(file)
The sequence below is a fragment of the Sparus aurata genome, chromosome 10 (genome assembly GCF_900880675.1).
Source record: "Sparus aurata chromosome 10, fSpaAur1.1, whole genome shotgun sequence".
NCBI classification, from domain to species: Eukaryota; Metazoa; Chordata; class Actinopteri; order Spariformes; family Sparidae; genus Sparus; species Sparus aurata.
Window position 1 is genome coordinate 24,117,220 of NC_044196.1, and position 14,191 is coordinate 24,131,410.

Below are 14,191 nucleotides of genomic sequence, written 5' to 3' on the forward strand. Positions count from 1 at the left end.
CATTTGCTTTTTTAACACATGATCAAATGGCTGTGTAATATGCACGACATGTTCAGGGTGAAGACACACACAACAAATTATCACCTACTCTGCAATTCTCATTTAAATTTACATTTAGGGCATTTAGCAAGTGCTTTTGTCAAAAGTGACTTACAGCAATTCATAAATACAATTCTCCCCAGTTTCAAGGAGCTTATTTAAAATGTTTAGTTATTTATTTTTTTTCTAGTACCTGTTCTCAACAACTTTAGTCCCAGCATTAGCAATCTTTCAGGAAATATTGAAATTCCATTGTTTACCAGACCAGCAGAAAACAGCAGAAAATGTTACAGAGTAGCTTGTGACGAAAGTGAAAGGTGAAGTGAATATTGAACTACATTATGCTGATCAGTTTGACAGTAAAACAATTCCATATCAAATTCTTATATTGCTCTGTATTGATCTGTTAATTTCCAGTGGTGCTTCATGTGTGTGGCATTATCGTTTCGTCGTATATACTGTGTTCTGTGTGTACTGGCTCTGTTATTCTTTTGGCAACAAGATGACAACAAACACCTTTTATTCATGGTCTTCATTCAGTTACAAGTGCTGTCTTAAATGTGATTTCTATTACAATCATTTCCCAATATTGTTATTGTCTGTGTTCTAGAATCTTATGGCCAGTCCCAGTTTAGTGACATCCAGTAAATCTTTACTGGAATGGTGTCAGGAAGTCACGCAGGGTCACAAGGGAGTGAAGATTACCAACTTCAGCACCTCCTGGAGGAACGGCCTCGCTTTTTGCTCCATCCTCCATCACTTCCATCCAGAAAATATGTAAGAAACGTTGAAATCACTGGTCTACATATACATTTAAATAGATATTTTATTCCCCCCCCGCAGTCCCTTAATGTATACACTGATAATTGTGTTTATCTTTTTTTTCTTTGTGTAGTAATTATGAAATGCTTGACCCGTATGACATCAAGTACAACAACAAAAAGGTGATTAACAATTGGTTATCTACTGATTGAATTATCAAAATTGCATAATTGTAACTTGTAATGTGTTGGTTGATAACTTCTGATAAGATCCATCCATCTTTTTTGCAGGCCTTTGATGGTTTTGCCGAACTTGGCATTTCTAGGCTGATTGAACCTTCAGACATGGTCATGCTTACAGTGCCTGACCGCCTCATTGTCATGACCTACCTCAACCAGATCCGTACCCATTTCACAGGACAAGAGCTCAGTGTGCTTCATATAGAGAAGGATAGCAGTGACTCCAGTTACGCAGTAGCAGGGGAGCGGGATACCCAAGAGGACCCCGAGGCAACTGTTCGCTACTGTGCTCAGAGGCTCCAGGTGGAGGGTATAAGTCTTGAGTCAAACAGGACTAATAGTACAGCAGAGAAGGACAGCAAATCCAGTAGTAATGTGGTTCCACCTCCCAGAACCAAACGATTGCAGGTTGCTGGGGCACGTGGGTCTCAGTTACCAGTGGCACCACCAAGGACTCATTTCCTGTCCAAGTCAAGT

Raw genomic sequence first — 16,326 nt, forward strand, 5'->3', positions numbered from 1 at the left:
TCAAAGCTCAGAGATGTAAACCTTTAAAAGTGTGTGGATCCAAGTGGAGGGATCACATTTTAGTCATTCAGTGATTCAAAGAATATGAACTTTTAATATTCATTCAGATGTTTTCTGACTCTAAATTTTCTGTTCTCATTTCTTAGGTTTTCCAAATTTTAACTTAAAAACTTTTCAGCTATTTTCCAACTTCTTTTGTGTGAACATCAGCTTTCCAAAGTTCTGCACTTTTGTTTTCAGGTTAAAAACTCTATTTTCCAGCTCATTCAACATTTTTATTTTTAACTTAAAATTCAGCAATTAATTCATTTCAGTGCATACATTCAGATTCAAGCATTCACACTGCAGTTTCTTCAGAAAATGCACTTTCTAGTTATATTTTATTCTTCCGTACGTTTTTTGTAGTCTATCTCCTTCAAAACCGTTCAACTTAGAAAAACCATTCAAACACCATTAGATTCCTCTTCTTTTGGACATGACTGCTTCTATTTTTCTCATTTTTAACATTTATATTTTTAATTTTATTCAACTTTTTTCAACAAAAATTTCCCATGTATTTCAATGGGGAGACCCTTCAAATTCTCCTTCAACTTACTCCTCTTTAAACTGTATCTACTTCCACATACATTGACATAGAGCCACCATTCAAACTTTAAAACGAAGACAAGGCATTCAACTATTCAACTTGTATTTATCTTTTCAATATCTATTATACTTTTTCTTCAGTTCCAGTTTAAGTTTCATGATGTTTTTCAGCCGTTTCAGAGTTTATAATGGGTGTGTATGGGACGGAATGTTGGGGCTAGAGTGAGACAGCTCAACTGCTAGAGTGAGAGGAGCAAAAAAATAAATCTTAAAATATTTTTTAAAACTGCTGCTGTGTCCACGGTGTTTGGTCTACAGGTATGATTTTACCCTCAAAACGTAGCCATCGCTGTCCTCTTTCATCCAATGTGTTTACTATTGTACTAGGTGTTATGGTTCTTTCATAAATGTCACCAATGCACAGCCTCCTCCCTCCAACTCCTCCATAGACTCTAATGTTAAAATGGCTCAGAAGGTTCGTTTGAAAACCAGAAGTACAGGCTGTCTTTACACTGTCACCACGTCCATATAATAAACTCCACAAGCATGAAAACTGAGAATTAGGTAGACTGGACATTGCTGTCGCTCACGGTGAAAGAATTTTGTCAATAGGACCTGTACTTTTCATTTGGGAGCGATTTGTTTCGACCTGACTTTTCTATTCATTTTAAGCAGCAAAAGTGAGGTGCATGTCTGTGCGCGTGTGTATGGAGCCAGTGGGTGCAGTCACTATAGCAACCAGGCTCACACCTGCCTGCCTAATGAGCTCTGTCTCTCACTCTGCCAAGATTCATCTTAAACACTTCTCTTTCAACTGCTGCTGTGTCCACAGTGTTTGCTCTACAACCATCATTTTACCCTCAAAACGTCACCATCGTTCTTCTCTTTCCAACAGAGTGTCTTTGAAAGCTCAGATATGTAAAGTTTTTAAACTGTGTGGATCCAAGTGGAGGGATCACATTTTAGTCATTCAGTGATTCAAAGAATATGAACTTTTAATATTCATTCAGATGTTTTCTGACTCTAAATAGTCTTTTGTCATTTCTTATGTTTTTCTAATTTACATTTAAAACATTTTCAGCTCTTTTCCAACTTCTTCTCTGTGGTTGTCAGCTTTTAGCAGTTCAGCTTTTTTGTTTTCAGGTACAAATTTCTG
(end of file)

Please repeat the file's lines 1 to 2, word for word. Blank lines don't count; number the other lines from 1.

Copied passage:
The sequence below is a fragment of the Sparus aurata genome, chromosome 10 (genome assembly GCF_900880675.1).
Source record: "Sparus aurata chromosome 10, fSpaAur1.1, whole genome shotgun sequence".